The back of our menu has a verse from the poem "Amber Room" from 1860. It cites a room with walls like diamonds, rubies, jacinths and jewels, rich in honey which reflects the ancient sun.
The restaurant is located in the prestigious Landmark Mandarin Oriental Hotel on the 7th floor. The dining room, designed by architect Adam Tihany (named the greatest American interior architects by The New York Times in 2001) is spacious, with 4320 copper rods hanging from the ceiling forming a gigantic chandelier that stretches the entire room. The floor-carpet is thick, and we sit comfortably in our large wooden chairs. This is a grand room but the overall feel is very dated.
We've once again ventured to an "hotel restaurant". The type of restaurant we often get disappointed at. During our trip to Hong Kong we however felt the need to experience this place anyway. It sits well as a 2-michelin starred restaurant, with very high ranks at the worlds top 50 list – and is helmed by chef Richard Ekkebus, which seems to win every award there is lately for his creations and food-philosophy.
The meal starts off with an amuse bouche of fennel purée disguised as a blanched tomato, placed on top of a pot. The lid of the pot is removed and filled with a tomato broth and we're told to first drink the broth and then eat the "tomato". We're also served a small bite of basil and fennel purée, fennel macaron with tomato puree and a Bloody Mary tart in the shape of a small tomato. Interesting that all the amuse bouches plays with the taste of tomato and fennel. The last dish in the first serving is a small plate of avocado foam, with mushroom, asparagus and a mustard chip which makes the transition from amuse bouches to the first dish of the degustation menu.
The first dish of violin zucchini is beautifully served on an impressively thick plate which looks striking. The dish is fresh, with a hint of black truffle. It's evident that almost every dish on the menu has to have at least one luxury ingredient. The restaurant is famous for using seasonal and very high quality produce, easily noticeable in all the dishes.
The most famous dish on Amber's menu is the hokkaido sea urchin. Reading its description, it seems like someone has taken the most luxurious ingredients they could find and tried to put them together in one dish; with the sea urchin on top of a lobster jell-O with a generous serving of caviar. It's easy to understand why this dish is iconic, because it tastes heavenly. Every bite is an indulgence in creaminess, saltiness and a pleasant dose of umami. This is excellent produce, put together perfectly.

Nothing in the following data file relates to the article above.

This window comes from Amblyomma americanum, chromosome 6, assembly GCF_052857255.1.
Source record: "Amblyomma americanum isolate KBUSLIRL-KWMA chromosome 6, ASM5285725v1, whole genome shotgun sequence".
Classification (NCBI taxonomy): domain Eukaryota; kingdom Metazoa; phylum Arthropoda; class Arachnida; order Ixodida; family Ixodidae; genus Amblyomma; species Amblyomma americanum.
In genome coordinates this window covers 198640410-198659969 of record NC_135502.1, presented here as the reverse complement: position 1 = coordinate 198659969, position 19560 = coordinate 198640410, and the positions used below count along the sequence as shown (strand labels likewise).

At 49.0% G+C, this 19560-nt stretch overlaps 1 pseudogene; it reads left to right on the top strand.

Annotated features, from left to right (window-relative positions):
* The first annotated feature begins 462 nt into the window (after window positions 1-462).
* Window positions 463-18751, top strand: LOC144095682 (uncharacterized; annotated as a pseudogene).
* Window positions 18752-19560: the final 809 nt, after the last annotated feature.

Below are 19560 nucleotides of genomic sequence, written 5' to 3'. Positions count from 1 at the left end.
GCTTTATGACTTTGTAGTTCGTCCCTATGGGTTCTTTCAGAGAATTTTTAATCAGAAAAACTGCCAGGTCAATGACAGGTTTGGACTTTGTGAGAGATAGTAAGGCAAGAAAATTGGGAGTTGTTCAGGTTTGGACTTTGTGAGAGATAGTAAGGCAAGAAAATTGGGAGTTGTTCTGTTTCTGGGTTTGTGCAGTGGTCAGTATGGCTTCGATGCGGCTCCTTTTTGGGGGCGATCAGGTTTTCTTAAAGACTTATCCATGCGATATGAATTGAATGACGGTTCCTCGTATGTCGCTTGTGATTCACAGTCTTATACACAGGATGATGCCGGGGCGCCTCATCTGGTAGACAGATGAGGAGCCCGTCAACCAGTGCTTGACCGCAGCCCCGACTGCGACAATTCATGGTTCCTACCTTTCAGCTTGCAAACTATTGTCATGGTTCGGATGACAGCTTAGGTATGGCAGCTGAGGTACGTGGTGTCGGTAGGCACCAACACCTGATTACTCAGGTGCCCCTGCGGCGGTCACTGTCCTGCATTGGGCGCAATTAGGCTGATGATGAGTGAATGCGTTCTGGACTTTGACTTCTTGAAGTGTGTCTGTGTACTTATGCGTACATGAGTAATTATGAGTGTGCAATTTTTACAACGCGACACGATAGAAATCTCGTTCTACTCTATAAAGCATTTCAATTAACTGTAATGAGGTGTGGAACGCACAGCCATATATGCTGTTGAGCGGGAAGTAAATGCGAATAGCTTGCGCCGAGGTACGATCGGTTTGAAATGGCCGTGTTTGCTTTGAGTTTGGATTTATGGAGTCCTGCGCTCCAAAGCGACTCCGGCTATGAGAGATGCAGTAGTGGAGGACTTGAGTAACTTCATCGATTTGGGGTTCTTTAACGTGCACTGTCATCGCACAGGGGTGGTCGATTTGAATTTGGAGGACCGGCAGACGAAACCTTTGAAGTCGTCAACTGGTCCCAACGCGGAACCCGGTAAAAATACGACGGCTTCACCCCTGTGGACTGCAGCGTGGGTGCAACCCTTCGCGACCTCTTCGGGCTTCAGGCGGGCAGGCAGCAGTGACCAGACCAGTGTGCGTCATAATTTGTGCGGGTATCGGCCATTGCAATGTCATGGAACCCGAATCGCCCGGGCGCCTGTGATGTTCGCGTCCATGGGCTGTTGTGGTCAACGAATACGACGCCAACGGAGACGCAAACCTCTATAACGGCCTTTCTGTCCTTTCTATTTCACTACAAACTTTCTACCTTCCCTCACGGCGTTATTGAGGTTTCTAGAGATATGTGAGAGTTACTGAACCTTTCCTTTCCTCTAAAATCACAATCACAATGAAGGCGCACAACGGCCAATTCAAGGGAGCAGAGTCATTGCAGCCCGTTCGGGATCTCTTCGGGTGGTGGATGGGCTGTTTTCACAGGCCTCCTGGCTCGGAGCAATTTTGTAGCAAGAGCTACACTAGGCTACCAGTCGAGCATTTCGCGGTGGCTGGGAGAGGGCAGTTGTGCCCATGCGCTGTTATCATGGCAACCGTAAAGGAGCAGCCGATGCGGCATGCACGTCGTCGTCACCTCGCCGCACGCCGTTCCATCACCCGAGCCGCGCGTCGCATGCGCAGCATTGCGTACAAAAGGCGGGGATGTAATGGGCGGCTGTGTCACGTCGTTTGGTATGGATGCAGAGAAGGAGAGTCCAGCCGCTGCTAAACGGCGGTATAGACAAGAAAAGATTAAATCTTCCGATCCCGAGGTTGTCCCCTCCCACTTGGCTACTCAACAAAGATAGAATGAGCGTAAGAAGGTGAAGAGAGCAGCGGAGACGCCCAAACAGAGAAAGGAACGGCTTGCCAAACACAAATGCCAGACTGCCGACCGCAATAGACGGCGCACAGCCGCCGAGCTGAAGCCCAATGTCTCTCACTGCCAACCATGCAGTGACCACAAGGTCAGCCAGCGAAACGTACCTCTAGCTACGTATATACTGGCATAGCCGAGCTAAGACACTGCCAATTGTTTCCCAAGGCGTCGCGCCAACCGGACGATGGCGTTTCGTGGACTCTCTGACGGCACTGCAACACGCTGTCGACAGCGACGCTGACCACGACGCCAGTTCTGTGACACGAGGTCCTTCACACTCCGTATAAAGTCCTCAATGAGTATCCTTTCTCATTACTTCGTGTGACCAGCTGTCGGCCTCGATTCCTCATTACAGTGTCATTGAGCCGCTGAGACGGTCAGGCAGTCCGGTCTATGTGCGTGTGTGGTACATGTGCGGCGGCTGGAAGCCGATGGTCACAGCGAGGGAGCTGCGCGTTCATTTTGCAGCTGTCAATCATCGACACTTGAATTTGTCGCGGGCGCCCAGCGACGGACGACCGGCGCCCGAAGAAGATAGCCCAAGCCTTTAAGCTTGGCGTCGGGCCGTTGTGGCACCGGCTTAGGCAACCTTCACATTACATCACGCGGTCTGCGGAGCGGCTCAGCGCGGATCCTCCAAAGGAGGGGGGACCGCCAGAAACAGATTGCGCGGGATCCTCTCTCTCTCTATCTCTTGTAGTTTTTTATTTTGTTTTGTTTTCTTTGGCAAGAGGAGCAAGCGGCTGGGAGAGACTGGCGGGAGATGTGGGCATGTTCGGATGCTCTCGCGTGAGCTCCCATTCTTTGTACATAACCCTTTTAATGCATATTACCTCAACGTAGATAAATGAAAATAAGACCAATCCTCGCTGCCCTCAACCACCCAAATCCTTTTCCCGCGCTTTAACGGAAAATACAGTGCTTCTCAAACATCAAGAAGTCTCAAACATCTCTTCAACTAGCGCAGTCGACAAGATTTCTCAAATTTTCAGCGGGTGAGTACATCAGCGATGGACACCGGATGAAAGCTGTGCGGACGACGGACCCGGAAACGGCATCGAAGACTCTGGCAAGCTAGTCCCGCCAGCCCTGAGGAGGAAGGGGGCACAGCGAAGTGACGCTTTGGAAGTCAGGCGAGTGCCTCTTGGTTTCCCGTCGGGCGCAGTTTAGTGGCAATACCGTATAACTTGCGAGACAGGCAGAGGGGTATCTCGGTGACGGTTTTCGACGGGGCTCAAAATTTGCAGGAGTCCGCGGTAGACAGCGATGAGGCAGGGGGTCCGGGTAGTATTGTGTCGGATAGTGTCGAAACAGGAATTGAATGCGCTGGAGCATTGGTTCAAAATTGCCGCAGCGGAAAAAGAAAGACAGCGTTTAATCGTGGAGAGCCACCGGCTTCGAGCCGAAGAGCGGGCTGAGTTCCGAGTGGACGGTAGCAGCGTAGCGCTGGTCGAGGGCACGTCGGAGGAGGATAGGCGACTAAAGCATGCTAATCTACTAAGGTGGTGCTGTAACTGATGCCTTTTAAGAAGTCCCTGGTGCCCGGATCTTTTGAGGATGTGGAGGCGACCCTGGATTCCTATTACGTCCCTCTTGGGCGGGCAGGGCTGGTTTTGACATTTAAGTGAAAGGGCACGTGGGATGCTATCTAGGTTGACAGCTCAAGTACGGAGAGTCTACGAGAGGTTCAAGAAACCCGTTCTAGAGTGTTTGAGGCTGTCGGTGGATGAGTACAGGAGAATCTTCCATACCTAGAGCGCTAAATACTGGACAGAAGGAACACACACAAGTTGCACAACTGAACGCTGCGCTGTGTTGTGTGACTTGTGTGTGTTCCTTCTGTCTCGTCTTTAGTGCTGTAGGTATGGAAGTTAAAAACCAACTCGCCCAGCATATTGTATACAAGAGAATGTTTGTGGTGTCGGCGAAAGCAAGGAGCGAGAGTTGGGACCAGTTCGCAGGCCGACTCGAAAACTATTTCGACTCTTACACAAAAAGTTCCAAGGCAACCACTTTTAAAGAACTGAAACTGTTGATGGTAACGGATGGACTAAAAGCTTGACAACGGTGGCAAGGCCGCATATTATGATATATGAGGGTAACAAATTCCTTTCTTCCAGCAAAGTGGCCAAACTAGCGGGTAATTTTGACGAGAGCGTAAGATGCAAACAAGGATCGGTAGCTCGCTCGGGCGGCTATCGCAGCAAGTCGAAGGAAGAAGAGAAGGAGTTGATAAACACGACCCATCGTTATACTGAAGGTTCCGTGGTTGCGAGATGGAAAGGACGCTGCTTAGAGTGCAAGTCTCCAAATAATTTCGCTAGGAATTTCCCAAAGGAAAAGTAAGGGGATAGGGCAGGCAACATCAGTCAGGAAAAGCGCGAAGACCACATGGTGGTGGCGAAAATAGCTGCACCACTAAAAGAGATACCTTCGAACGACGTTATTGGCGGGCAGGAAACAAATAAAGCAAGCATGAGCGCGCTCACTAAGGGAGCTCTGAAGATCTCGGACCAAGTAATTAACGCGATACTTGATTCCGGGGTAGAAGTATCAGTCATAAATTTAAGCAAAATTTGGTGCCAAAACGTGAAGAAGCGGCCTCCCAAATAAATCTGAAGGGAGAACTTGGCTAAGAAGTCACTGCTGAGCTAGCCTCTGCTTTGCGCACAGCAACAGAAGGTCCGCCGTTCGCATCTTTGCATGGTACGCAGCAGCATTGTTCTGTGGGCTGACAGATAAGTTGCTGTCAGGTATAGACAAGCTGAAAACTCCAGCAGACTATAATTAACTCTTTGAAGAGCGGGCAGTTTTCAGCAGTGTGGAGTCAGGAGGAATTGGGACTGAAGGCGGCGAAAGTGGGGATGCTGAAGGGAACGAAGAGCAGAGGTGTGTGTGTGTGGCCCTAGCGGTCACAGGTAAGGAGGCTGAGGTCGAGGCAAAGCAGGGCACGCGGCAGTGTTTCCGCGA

Amber's reputation of serving excellent produce really shines through in all their dishes, but the overall ambiance of the meal and the restaurant starts to feel a bit "soul-less". The dishes follow a pattern that lacks excitement. The servers are stiff and strict, and we are left alone to indulge our luxurious produce.
We generally don't eat foie gras, as we don't appreciate how it's produced (we're hoping more restaurants would go for humane foie gras instead). We decide to try one serving, and ask if it's possible to substitute one serving for something else, which they happily do. The foie gras dish was not worth it, and we should instead have gone for two servings of the artichoke substitute which is the first dish that seems spontaneous and "fun".
Usually we have a chance to turn down our dreaded nemesis "the cheese cart" which french institutions insist on keeping around. This time it's however a part of the degustation menu and we simply have to tackle it the best we can. We have a great chat amongst ourselves as we try the different options available, but as always, we are disappointed by the experience.
The dessert courses starts of with a throwback to the initial amuse bouches with variations of fennel. A fennel sorbet, both raw and confit fennel on top of a crunchy biscuit. The sweetness of the lemon custard and thyme infusion makes this almost into a palette cleanser, very good.
The last desert however throws us back to our previous qualms of overusing luxurious ingredients "just for the sake of it". The dish is using rich chocolate in every way it can. We find no relief in the very rich chocolate, and we cry out for maybe the taste of raspberry or something to bring in some sharpness to the dish.
The entire meal is rounded of with classic petit fours in a cleverly presented metal box.
Amber is a luxurious restaurant where the diner can indulge in fantastic produce in well crafted dishes. If this seems interesting to you, by all means – go visit Amber, you'll not be disappointed! For us however, we can't shake of the fact that these types of establishments aren't for us. It lacks soul and interest. Give a talented chef access to the best produce in the world and something great will surely come out of it – but where's the fun in that? There's more to a dining experience than simply what's on the plate.
A day after our visit, we get an email from the general manager, where he hopes we had a lovely evening, and if he can assist us with anything else, we should feel free to ask. We think this is a nice gesture, and fits well into the Amber-experience. We actually have a few questions, so we write back, only to never hear back– even after sending another email. This however doesn't fit well into our Amber-experience...